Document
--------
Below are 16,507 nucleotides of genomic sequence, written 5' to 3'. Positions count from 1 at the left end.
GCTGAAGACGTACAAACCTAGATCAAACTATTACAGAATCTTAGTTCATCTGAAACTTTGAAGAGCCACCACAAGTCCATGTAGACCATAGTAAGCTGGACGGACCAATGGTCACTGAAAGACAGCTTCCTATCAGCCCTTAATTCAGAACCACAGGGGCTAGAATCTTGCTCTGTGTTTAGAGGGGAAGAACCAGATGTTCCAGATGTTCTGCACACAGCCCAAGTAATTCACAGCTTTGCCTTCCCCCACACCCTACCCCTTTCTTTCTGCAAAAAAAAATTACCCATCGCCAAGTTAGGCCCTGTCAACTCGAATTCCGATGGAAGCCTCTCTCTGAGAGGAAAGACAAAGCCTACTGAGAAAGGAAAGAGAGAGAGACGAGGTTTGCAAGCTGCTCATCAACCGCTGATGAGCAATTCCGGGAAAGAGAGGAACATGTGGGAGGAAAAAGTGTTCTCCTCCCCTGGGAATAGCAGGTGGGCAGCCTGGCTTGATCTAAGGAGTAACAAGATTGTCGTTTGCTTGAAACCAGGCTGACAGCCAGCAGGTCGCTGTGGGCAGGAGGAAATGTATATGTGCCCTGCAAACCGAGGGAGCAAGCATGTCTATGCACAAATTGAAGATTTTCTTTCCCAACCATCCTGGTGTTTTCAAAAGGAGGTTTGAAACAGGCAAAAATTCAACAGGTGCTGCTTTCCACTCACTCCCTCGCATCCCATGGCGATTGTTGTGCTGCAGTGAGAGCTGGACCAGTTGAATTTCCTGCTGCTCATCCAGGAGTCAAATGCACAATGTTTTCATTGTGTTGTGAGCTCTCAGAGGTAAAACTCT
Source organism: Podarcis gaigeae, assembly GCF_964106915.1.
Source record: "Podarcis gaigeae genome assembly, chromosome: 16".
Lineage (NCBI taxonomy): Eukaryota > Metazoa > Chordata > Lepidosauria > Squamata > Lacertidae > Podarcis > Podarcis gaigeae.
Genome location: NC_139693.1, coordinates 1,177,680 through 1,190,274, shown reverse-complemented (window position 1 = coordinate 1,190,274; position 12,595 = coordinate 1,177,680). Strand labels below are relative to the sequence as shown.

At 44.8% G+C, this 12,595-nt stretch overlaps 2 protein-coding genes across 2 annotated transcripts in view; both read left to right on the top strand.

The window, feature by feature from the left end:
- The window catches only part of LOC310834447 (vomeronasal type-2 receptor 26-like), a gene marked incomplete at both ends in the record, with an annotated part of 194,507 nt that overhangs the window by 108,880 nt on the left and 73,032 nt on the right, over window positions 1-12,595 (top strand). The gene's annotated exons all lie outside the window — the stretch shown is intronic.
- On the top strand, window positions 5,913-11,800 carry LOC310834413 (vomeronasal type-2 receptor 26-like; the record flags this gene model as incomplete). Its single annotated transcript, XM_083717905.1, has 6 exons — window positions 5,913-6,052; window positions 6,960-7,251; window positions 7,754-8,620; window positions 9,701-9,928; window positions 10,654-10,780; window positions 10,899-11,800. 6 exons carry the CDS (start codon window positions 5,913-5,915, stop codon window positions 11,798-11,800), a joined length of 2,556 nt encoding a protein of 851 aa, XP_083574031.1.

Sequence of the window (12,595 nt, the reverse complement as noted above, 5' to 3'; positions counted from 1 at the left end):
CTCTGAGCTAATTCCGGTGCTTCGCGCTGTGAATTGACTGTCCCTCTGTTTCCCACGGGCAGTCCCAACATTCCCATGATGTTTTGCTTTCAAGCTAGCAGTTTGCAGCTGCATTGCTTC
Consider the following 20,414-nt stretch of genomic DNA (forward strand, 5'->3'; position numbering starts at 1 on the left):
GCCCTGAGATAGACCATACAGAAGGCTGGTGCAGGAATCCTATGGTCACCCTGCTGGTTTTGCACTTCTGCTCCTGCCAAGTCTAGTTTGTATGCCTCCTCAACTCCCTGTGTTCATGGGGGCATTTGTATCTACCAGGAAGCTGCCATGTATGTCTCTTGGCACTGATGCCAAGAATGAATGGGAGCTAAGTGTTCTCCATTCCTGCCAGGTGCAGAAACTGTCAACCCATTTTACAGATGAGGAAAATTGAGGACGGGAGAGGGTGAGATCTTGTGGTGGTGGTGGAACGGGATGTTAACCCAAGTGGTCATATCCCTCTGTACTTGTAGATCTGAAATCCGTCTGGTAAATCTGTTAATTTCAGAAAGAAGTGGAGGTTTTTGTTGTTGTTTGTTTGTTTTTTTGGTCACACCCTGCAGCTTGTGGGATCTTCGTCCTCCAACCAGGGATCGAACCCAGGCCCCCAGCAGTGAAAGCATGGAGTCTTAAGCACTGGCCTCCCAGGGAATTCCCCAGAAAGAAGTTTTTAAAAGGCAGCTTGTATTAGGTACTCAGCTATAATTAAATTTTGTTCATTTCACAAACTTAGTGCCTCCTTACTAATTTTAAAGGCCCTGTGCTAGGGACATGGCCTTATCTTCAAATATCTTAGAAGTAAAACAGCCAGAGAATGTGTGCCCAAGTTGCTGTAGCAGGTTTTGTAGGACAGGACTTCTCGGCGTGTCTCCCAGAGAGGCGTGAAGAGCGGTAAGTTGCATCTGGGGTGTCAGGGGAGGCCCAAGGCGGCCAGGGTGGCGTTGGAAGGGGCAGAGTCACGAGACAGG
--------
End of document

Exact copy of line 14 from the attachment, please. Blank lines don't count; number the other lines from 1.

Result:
GCCCTGAGATAGACCATACAGAAGGCTGGTGCAGGAATCCTATGGTCACCCTGCTGGTTTTGCACTTCTGCTCCTGCCAAGTCTAGTTTGTATGCCTCCTCAACTCCCTGTGTTCATGGGGGCATTTGTATCTACCAGGAAGCTGCCATGTATGTCTCTTGGCACTGATGCCAAGAATGAATGGGAGCTAAGTGTTCTCCATTCCTGCCAGGTGCAGAAACTGTCAACCCATTTTACAGATGAGGAAAATTGAGGACGGGAGAGGGTGAGATCTTGTGGTGGTGGTGGAACGGGATGTTAACCCAAGTGGTCATATCCCTCTGTACTTGTAGATCTGAAATCCGTCTGGTAAATCTGTTAATTTCAGAAAGAAGTGGAGGTTTTTGTTGTTGTTTGTTTGTTTTTTTGGTCACACCCTGCAGCTTGTGGGATCTTCGTCCTCCAACCAGGGATCGAACCCAGGCCCCCAGCAGTGAAAGCATGGAGTCTTAAGCACTGGCCTCCCAGGGAATTCCCCAGAAAGAAGTTTTTAAAAGGCAGCTTGTATTAGGTACTCAGCTATAATTAAATTTTGTTCATTTCACAAACTTAGTGCCTCCTTACTAATTTTAAAGGCCCTGTGCTAGGGACATGGCCTTATCTTCAAATATCTTAGAAGTAAAACAGCCAGAGAATGTGTGCCCAAGTTGCTGTAGCAGGTTTTGTAGGACAGGACTTCTCGGCGTGTCTCCCAGAGAGGCGTGAAGAGCGGTAAGTTGCATCTGGGGTGTCAGGGGAGGCCCAAGGCGGCCAGGGTGGCGTTGGAAGGGGCAGAGTCACGAGACAGG